When one thinks about hibernation images of grizzly bears waking up after a long period of inaction come to mind. However, this is a more common physiological adaptation than usually thought, and many mammals hibernate, including diverse species of rats, bats, squirrels and hedgehogs. Some years ago, hibernation was also discovered in lemurs, the closest group to humans known to hibernate. The type of lemurs that hibernate are fat-tailed dwarf lemurs, which use this adaptation to endure the dry season in Madagascar.
Just before hibernation, in the so called fattening period, dwarf lemurs accumulate fat in their tails, which become very thick. This is the fuel that will allow them to survive during the several months they will spent buried in holes.
We wanted to know more about the molecular changes that took place during hibernation in lemurs. Sheena Faherty and collaborators from Duke University visited Madagascar and collected small amounts of fat tissue from the tails of the lemurs, before, during and after the hibernation period. We reconstructed the complete transcriptome from the RNA in the samples and investigated changes in gene expression during hibernation. We could detect a switch from fat storage to fat degradation, as well as inhibition of mitochondrial functions and increased protection against oxidative stress. Until recently, we knew very little about dwarf lemurs at the molecular level. Challenging as this project was, it was a joy to dive into a complete new world.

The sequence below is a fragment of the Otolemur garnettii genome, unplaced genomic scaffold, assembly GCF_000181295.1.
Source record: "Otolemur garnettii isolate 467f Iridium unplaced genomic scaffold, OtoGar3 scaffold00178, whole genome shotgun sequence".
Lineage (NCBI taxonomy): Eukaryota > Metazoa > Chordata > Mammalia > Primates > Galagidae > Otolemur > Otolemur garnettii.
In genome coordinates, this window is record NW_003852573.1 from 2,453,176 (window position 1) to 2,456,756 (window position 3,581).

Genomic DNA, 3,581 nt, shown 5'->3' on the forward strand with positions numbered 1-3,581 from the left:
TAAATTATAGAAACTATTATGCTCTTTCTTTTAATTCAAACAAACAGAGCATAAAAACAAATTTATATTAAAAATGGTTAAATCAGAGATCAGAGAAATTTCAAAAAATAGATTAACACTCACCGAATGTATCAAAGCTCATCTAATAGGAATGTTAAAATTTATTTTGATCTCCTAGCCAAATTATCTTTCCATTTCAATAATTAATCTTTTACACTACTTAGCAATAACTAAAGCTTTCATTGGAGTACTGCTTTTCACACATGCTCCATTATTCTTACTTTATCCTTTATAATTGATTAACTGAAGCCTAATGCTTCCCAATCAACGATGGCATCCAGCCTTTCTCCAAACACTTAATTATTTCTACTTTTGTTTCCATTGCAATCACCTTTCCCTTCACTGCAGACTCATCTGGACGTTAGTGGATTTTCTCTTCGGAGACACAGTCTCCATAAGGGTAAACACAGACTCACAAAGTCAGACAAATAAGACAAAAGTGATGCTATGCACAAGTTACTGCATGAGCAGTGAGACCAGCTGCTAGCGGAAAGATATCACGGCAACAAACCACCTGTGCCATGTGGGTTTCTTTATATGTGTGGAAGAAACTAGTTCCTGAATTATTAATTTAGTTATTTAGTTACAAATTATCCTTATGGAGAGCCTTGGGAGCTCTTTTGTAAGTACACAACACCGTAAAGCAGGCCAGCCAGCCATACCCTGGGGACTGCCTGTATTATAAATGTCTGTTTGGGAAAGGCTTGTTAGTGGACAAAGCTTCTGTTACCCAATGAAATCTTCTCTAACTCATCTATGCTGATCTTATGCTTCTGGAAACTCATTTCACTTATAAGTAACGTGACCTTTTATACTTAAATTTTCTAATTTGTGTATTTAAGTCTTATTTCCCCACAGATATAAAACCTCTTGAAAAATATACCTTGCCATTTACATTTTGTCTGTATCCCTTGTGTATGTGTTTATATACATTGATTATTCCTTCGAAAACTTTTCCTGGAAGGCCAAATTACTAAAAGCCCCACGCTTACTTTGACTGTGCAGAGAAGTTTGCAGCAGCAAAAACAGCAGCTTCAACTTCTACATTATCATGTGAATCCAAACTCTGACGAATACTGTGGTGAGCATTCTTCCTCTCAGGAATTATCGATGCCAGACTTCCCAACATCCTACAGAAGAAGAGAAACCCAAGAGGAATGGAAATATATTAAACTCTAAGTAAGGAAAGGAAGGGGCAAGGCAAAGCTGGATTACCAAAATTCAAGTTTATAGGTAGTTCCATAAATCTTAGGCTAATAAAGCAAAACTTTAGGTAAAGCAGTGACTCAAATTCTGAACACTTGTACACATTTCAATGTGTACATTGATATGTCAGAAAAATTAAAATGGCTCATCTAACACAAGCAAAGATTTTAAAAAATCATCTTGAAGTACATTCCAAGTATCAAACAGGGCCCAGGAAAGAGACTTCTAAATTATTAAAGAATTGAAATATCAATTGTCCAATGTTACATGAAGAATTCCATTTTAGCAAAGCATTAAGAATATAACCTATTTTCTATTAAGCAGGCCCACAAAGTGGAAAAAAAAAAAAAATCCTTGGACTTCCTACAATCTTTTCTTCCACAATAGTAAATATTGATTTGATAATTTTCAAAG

The results of this study have been published in Faherty SL*, Villanueva-Cañas JL*, Blanco MB, Albà MM, Yoder AD. Transcriptomics in the wild: Hibernation physiology in free-ranging dwarf lemurs. Molecular Ecology, 29 January 2018.
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